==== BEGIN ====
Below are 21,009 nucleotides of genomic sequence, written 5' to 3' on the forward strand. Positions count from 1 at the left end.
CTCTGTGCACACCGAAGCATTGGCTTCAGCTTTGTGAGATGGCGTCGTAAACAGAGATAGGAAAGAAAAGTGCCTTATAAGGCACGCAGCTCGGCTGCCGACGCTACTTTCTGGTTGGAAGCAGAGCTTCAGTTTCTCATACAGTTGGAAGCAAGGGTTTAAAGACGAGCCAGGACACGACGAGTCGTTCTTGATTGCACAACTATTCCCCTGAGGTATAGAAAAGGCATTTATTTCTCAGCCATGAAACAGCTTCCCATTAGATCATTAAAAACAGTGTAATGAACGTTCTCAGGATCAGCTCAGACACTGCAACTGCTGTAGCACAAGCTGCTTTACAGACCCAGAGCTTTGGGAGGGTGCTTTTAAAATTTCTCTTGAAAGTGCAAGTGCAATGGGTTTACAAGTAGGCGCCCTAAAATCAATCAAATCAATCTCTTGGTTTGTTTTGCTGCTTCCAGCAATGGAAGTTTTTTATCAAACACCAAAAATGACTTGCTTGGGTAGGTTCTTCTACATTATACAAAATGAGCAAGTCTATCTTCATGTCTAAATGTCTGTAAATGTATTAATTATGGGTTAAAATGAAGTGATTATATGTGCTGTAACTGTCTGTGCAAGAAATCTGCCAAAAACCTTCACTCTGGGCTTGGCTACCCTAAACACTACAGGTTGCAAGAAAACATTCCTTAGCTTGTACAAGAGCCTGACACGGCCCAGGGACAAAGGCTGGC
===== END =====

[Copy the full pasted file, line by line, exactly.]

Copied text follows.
Below are 21,009 nucleotides of genomic sequence, written 5' to 3' on the forward strand. Positions count from 1 at the left end.
CTCTGTGCACACCGAAGCATTGGCTTCAGCTTTGTGAGATGGCGTCGTAAACAGAGATAGGAAAGAAAAGTGCCTTATAAGGCACGCAGCTCGGCTGCCGACGCTACTTTCTGGTTGGAAGCAGAGCTTCAGTTTCTCATACAGTTGGAAGCAAGGGTTTAAAGACGAGCCAGGACACGACGAGTCGTTCTTGATTGCACAACTATTCCCCTGAGGTATAGAAAAGGCATTTATTTCTCAGCCATGAAACAGCTTCCCATTAGATCATTAAAAACAGTGTAATGAACGTTCTCAGGATCAGCTCAGACACTGCAACTGCTGTAGCACAAGCTGCTTTACAGACCCAGAGCTTTGGGAGGGTGCTTTTAAAATTTCTCTTGAAAGTGCAAGTGCAATGGGTTTACAAGTAGGCGCCCTAAAATCAATCAAATCAATCTCTTGGTTTGTTTTGCTGCTTCCAGCAATGGAAGTTTTTTATCAAACACCAAAAATGACTTGCTTGGGTAGGTTCTTCTACATTATACAAAATGAGCAAGTCTATCTTCATGTCTAAATGTCTGTAAATGTATTAATTATGGGTTAAAATGAAGTGATTATATGTGCTGTAACTGTCTGTGCAAGAAATCTGCCAAAAACCTTCACTCTGGGCTTGGCTACCCTAAACACTACAGGTTGCAAGAAAACATTCCTTAGCTTGTACAAGAGCCTGACACGGCCCAGGGACAAAGGCTGGC